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Another great Christmas hymn

December 22, 2009

My second favorite Christmas album is Schutz – Christmas Vespers, also by Paul McCreesh and the Gabrieli Consort & Players.  As the title suggest, this album recreates a possible Christmas Vespers service that Heinrich Schutz may have done.  It includes his setting of Psalm 2, the “Historia der Beburt Jesu Christ,” and the Magnificat, as well as some fantastic hymns.

My favorite hymn on this album is “Gelobet Seist Du, Jesu Christ.”  This tune is found at LSB 382 “We Praise You, Jesus, at Your Birth.”  I am not sure if this is a translation of the text on the McCreesh album, but it is the tune.  So enjoy it and remember that this is for a Vespers service, so it is more understated than the Mass for Christmas Morning.

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From → Church Music, Hymns

5 Comments
  1. I have always wondered why most English translations of this hymn change “Kyrie leis” to “Alleluia.” Is it because of a feeling that “Lord, have mercy” doesn’t belong in a Christmas hymn?

    • That would be my guess. Do you know if the text in LSB (if you have that hymnal) is a translation of the original, or a different hymn text?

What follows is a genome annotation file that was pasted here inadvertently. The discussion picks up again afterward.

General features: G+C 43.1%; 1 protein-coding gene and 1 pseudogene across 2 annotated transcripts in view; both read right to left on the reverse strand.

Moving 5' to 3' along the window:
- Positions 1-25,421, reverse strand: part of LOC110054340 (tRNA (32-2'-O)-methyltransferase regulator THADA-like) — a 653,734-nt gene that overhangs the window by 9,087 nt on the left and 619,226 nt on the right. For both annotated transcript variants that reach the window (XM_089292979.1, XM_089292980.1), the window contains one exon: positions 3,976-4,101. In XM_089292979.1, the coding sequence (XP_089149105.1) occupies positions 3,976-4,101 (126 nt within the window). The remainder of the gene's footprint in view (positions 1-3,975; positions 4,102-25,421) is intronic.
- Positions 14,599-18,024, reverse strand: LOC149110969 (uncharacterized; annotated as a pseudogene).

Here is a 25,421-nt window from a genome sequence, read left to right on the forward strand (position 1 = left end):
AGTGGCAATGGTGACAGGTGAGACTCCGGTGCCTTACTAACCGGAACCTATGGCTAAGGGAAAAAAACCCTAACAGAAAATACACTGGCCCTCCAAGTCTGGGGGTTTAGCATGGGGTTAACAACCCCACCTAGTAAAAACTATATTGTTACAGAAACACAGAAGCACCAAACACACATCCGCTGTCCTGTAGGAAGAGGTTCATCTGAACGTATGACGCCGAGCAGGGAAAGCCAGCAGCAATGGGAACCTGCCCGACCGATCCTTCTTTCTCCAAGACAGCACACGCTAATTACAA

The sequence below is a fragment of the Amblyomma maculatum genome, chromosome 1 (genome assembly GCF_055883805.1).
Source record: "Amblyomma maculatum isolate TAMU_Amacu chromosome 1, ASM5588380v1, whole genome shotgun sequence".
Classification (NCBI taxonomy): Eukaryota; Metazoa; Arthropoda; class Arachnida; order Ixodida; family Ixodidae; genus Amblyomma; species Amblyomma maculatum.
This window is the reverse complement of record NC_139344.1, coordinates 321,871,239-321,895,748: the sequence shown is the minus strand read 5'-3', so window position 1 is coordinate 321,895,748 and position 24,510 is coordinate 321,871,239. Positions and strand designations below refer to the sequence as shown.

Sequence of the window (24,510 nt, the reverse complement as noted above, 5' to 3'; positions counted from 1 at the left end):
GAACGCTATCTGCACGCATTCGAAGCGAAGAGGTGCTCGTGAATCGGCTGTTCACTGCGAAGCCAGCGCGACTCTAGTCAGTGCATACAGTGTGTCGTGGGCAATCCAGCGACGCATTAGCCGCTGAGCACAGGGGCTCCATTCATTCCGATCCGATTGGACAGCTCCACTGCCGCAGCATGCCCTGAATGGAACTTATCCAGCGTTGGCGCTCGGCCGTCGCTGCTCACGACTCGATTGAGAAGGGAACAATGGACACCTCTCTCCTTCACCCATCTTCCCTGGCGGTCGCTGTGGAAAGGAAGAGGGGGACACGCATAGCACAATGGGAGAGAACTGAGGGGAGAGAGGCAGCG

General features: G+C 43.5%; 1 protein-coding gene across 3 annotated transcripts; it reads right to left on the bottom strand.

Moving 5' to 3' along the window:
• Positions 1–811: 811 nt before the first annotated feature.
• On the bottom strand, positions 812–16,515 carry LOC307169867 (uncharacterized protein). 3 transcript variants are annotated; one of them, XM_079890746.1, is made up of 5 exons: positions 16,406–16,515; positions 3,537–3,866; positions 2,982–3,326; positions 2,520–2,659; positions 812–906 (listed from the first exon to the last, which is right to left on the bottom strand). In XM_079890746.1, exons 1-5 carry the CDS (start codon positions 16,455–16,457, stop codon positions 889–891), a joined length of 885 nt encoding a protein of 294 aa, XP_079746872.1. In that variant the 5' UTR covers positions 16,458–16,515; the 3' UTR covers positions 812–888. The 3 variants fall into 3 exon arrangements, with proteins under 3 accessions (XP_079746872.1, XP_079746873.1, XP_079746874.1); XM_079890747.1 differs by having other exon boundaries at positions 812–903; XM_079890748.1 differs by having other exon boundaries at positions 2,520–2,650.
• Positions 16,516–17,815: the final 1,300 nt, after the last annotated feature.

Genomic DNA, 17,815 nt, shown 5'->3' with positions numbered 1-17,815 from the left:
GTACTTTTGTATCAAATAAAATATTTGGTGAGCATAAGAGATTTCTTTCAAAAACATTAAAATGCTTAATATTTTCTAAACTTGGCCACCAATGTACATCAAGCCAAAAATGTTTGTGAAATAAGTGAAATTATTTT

And really, “Lord, have mercy” fits with Christmas too, since Christ condescended to be born a human, knowing that He would die for us. But I guess that may be a result of the romanticising of Christmas.

  2. It looks like LSB 382 is a translation of this hymn. It actually retains all seven original stanzas, whereas CW drops to five.

    The first stanza of this hymn is one of the “Leisen” hymns, (along with “Christ is Arisen” and “We Now Implore God the Holy Ghost”) which were allowed to be sung in German during the Middle Ages. They all included the “kyrie eleison” at the end. Luther kept the Kyrie when he added these additional 6 stanzas in 1523.

    I think this reflects a more historic use of the kyrie as the universal cry of Christ’s Church at all times rather than a narrow use as a request for forgiveness of sins. It certainly is that, but the scriptural and historical use seems to be much more general. The Church is always in need of Christ’s mercy. Christmas is no exception (perhaps that is why the Kyrie is included multiple times in the ordinary of the liturgy).

    • Here’s a choral setting of this hymn by Ludwig Lenel.
      [audio src="http://files.me.com/caauwejw/c3k7zc.mp3" /]

      It was singing this setting in college that introduced me to this hymn.

  3. I have the translation at All for Hymn.

    http://allforhymn.blogspot.com/2009/12/christmas-day-gelobet-seist-du-jesu.html

    Have to give props to these people for figuring it out, though!

    http://www.bach-cantatas.com/Texts/Chorale003-Eng3.htm

    At a glance, I would say the LSB is a translation of the original.

    As to the use of Alleluia instead of Lord, have mercy, I have know idea. The topic was brushed over in my hymnody class and I didn’t think to ask. Sounds like a good topic for a blog post, though!

    Rev. Caauwe: Is this a Distler arrangement?

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